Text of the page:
At the very least, homeowners should be given an objective explanation of how these rezonings will impact them. There is a great deal of unrest and confusion among homeowners that intend to stay in the neighbourhood. City Council should provide unbiased staff to consult with homeowners in their mother tongues as 73% of our neighbourhood is ESL. Homeowners are being told they are able to stay while they are getting pressured by developers and real estate agents to sell. Homeowners are also being pushed out due to the threat of living in a highly congested construction zone for many years. Further, our small businesses are already feeling the crunch. As you know, the small businesses around the station are primarily immigrant owned. The majority are not in favour of the re-zonings and fear that it could mean their long-term businesses are at stake due to increased rents and business taxes. City Councillors mentioned protection of small businesses is a concern on June 28, 2016 at City Hall. What are the safeguards in place to protect these businesses as bigger chains pop up in the area?

Further, since the new General Manager of Planning, Urban Design and Sustainability, Gil Kelley is just easing into his new position, JARA urges City Council to put a pause on the rezonings to hear input from Mr. Kelley. With his new responsibilities having a strong emphasis on housing affordability, it is important to hear more about his findings in a Vancouver context.

Once again, we urge City Council to deny the proposed rezonings of single family homes in the Joyce Station Precinct Plan, and come up with solutions that add density without destroying perfectly good homes and displacing families.


Arielle Yip, Chanel Ly, Cassandra Ly on behalf of

Members and supporters of the Joyce Area Residents’ Association (JARA)



Anti-Gentrification Fight in Renfrew-Collingwood Begins

IMG_20160614_171226Joyce area residents resisting against the upzoning of their neighbourhood.

JARA Organizer, Chanel Ly

I don’t know what’s worse – watching my community disappear or knowing that it’s going to happen. I’m experiencing both at the same time, in Chinatown and in Renfrew-Collingwood, both communities of colour. We have been fighting, giving it our all, but now I am feeling worn out, and have been ready to admit defeat multiple times.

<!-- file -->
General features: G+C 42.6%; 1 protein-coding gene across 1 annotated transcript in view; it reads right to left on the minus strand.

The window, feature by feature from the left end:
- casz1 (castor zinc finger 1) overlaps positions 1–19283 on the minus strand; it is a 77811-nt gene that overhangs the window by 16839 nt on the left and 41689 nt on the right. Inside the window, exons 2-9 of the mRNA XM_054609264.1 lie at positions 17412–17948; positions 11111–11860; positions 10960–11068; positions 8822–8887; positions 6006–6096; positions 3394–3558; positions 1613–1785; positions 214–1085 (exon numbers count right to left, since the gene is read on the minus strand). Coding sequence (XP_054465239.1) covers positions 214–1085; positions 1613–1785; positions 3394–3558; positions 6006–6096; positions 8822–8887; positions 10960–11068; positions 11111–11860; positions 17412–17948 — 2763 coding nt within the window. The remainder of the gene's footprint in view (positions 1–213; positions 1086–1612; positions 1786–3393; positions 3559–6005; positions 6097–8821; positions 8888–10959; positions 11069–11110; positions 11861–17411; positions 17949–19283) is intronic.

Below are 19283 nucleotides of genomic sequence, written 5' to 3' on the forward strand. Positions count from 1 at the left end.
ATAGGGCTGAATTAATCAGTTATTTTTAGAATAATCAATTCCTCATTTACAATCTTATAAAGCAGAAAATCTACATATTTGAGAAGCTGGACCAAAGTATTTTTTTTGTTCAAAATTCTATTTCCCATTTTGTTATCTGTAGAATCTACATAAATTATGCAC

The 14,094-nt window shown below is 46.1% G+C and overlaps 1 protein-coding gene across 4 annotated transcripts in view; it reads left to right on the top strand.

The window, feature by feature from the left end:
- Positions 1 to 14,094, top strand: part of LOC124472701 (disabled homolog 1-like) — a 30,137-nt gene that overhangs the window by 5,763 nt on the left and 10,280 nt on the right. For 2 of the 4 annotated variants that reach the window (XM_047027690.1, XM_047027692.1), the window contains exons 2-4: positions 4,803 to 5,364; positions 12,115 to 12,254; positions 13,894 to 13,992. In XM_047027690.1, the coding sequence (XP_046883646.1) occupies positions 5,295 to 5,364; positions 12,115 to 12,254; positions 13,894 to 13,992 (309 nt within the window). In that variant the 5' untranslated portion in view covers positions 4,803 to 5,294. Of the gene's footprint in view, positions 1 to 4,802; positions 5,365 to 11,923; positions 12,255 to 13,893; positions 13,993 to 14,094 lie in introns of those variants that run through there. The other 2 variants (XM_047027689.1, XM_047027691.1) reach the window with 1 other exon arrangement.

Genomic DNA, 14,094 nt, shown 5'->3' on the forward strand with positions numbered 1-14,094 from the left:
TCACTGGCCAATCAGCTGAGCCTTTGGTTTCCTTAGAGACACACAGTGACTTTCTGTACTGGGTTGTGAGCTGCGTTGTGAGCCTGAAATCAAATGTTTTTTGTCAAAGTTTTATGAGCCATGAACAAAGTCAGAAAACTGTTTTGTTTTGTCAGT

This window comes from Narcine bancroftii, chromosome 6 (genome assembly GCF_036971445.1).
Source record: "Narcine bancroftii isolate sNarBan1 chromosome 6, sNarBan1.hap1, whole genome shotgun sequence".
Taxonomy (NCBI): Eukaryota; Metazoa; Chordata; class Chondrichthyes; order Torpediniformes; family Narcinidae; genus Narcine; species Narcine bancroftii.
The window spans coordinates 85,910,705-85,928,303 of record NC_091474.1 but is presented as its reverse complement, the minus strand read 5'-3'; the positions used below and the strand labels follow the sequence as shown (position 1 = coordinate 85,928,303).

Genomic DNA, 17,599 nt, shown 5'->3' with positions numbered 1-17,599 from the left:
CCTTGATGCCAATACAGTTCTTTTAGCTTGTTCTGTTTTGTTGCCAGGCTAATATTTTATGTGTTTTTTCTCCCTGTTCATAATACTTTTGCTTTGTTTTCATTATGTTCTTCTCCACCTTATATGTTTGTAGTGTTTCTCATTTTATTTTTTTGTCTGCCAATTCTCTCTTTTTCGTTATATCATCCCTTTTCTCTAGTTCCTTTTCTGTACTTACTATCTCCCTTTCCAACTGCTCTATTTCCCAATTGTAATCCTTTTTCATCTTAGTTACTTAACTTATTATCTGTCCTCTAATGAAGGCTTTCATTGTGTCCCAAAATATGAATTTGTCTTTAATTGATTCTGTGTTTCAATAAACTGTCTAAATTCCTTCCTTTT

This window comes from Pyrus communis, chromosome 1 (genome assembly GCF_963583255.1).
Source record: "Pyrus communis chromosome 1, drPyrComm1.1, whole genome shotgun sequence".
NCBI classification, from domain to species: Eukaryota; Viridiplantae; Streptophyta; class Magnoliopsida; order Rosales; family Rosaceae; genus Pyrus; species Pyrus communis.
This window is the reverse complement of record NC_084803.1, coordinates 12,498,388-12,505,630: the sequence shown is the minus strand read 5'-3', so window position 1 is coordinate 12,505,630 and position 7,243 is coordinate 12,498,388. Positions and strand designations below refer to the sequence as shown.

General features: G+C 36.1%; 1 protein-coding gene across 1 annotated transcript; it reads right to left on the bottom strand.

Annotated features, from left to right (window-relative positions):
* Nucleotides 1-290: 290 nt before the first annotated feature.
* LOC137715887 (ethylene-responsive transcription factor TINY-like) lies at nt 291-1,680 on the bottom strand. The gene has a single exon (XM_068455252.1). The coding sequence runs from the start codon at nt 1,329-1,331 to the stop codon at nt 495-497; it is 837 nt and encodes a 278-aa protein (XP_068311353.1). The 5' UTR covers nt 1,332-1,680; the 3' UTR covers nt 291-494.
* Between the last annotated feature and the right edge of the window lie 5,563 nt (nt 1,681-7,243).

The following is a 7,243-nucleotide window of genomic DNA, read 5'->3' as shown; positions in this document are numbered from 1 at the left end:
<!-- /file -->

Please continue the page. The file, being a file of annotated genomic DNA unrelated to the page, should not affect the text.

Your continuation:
Two days ago, Joyce residents stood up in front of Vancouver City Council to tell their stories and speak out against the Joyce-Collingwood Precinct Review. This plan is proposing the addition of 2,800 units at Joyce Skytrain Station in the form of high-rise and midrise towers, apartments, and townhomes. For almost all of us, it was our first time and I was so proud to see my neighbours stick up for each other at city hall. Geoff Meggs discouraged us from applauding after speeches, but we continued anyway. We are a group of intergenerational majority Asian immigrants or children of immigrants and we have complex multi-generational histories of displacement and resistance. It has been an emotional rollercoaster as an organizer. The most heartbreaking thing is that the City may very well greenlight this without truly listening to the community.

With our current municipal government and political environment, the odds are stacked against us to say the least. Transit Oriented Development (TOD) supports the City’s goal to be the greenest city in the world. TOD means more density around transit stations, which encourages people take more transit. In the City’s planning process, there was never a chance to engage critically with this concept. Citizens who were provided this explanation for densification, took it for face value and further debate was discouraged. More density is the assumed solution to the housing crisis.

Three years ago, Westbank proposed a 29-storey tower of luxury condos on the corner of Vanness Ave and Joyce St, which triggered the planning process Council is now deciding on. The tower has an FSR of 14.33 – currently there is no density greater than 9.0 outside of the downtown core. Two more towers of this calibre are proposed on the other corners of the station. It is plain to see that this plan will open the doors for market development to start bulldozing the neighbourhood.